US Sailing Honors Coaches Chapman, Keen
Published on April 12th, 2018
Portsmouth, RI (April 12, 2018) – After receiving nominations from the public in early 2018, US Sailing’s Olympic Sailing Committee (OSC) announced two winners of 2017 national coaching awards. Rosie Chapman (Houston, Texas) has been named US Sailing’s 2017 National Coach of the Year, with Steve Keen (Stamford, Conn.) as US Sailing’s 2017 Development Coach of the Year. Each year, the OSC honors coaches who have distinguished themselves at the youth, national and international levels of sailing.
“These two coaches exemplify the methods and values that US Sailing hopes to see flourishing across our sport,” said Bruce Burton, President of US Sailing. “Rosie and Steve each had a superb competitive record last year, while also helping young sailors become well-rounded and resilient athletes. US sailors were also fortunate to have both coaches guiding them at the Youth Worlds in Sanya, China, and the results speak for themselves.”
ROSIE CHAPMAN: NATIONAL COACH OF THE YEAR 2017
Rosie Chapman previously coached in both Britain and Canada before becoming Program Director and Laser Performance Coach at the Gulf Coast Youth Sailing Association (GCYSA) in Houston, one of the nation’s top regional sailing programs. Chapman, a U.K. native, has also worked extensively with US Sailing’s Olympic Development Program (ODP) over the past year.
“Honestly I feel shocked and excited to receive this award,” said Chapman. “Mostly I feel humbled and honored to be selected amongst so many great coaches in the United States. I am also grateful to GCYSA for giving me the opportunity to work with great athletes on the Gulf Coast, and to US Sailing for the chance to work at the international level.”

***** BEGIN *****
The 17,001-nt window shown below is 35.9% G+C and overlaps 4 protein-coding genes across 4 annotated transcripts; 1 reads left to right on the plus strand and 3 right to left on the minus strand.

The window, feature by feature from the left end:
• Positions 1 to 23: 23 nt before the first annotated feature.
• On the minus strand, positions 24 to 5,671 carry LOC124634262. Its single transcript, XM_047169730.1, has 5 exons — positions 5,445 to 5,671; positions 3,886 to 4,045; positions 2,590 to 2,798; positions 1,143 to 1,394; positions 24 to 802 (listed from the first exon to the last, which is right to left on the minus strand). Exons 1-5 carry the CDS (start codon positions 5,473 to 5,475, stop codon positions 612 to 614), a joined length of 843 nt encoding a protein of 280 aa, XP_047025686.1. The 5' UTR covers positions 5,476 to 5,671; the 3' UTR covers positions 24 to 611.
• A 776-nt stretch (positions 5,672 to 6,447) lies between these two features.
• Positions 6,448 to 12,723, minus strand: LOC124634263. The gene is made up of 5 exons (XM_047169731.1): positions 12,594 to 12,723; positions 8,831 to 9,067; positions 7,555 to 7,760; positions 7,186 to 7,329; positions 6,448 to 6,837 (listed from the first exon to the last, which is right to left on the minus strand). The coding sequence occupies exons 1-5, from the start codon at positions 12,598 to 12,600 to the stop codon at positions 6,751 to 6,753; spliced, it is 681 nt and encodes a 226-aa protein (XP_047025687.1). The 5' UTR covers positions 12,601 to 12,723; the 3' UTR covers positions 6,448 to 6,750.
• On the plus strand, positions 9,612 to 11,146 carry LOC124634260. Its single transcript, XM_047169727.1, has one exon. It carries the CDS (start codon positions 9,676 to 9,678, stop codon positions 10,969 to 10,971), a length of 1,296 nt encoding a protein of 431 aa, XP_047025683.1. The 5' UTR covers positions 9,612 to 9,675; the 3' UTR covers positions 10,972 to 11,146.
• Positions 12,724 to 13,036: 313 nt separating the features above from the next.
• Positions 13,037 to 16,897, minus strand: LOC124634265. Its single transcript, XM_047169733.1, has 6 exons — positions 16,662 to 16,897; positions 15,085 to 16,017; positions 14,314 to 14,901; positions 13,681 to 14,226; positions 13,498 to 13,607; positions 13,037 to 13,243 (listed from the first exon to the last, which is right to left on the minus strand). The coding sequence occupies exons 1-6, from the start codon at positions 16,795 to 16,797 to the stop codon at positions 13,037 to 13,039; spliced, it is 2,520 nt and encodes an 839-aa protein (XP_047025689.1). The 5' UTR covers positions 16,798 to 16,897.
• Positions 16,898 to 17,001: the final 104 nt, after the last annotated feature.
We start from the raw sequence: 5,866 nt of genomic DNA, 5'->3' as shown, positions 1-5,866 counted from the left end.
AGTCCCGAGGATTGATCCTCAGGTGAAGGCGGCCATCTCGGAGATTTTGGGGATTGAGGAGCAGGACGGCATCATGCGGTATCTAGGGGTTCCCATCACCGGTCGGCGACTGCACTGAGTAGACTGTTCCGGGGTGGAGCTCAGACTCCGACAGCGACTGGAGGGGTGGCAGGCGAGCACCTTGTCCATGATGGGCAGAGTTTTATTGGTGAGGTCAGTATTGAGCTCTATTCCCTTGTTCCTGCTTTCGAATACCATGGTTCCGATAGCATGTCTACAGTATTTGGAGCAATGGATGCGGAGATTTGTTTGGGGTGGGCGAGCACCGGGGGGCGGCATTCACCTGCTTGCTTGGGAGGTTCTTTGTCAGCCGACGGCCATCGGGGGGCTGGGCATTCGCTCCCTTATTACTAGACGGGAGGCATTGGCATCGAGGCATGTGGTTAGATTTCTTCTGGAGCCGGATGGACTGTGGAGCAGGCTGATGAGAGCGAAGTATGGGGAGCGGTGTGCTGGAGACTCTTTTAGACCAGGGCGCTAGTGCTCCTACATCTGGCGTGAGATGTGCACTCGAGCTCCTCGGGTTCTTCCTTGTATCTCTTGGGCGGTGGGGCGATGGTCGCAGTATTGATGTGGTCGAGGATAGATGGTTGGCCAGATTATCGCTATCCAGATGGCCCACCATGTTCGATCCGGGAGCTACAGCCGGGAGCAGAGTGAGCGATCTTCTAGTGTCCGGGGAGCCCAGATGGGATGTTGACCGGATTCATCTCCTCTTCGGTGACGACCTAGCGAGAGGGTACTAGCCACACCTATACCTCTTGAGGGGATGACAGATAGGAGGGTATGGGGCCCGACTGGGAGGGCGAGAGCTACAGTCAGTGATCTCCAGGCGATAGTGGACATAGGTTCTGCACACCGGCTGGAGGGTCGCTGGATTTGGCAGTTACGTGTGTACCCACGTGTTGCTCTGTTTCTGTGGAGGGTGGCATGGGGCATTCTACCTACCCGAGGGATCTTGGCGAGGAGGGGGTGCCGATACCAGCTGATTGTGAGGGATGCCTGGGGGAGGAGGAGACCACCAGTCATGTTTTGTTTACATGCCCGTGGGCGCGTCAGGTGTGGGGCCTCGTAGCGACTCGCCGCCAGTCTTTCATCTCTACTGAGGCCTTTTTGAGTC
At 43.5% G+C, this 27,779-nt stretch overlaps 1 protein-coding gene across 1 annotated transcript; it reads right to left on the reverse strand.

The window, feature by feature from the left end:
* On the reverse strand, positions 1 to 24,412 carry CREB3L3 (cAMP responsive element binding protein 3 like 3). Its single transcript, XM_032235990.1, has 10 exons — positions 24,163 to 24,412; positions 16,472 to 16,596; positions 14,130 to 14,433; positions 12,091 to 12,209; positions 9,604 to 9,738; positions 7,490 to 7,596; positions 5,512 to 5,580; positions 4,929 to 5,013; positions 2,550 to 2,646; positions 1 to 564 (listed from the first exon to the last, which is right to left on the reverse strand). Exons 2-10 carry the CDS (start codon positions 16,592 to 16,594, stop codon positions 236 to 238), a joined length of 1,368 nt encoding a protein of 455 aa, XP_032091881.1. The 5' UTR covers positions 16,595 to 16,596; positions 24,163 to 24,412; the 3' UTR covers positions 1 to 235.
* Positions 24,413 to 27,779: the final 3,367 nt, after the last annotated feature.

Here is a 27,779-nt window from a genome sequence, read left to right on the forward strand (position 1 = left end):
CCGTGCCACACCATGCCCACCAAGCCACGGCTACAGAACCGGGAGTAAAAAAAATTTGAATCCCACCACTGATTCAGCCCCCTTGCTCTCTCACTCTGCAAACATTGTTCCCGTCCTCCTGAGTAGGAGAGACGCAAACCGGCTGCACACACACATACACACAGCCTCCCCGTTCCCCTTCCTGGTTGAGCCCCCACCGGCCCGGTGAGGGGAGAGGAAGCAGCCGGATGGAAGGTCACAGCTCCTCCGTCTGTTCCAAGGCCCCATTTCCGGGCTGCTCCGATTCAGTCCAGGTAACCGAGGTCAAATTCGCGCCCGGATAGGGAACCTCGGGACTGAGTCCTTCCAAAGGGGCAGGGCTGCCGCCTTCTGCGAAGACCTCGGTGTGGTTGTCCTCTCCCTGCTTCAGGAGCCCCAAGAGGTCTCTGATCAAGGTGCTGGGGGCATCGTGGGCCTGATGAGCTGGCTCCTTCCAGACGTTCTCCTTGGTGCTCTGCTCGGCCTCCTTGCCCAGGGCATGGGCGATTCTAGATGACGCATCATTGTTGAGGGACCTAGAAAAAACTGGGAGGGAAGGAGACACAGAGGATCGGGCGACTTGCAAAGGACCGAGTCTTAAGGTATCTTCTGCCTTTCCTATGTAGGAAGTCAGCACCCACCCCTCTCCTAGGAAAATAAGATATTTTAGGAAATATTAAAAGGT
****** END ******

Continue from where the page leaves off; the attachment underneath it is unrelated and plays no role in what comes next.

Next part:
Athletes coached by Chapman in 2017 achieved podium results at a range of major Laser and Laser Radial events, including Laser Midwinters East, ACC’s, Youth Champs, Nationals, the CRESSY High School Nationals and others. Chapman’s coaching highlight came in December, when Charlotte Rose (Houston, Texas), a GCYSA and ODP athlete, won a gold medal in the Laser Radial at the Youth Sailing World Championship in Sanya, China.
Chapman said a key part of her own coaching development had been seeking out and learning from other coaches in the U.S. “I would tell younger coaches to take every opportunity they can to learn. We are all continuing to grow each day, and the more you ask of your sailors the more you need to learn and grow along with them.”
“One thing that our Youth Worlds Team did well in China, and that can be an example to other sailors and coaches, is trusting the process,” said Chapman. “We chose a training plan, developed a routine for race days, and worked on how to be disciplined both before and during the event. Our strong results as a team were really tied to that process.”
Previous winners of US Sailing’s National Coach of the Year Award include Mike Ingham (Rochester, N.Y.), David Ullman (Newport Beach, Calif.), Morgan Reeser (Ft. Lauderdale, Fla.), Greg Wilkinson (Rockport, Mass.), Mark Ivey (Tiburon, Calif.), Michael Callahan (Washington, D.C.), Betsy Alison (Newport, R.I.), Bill Ward (Newport Beach, Calif.), Zachary Leonard (Branford, CT), Rollin “Skip” Whyte (Wickford, R.I.), Roger “Scott” Ikle (Geneva, N.Y.), Serge Jorgensen (Sarasota, Fla.), Jay Glaser (Long Beach, Calif.), and Luther Carpenter (New Orleans, La.).
STEVE KEEN: DEVELOPMENT COACH OF THE YEAR 2017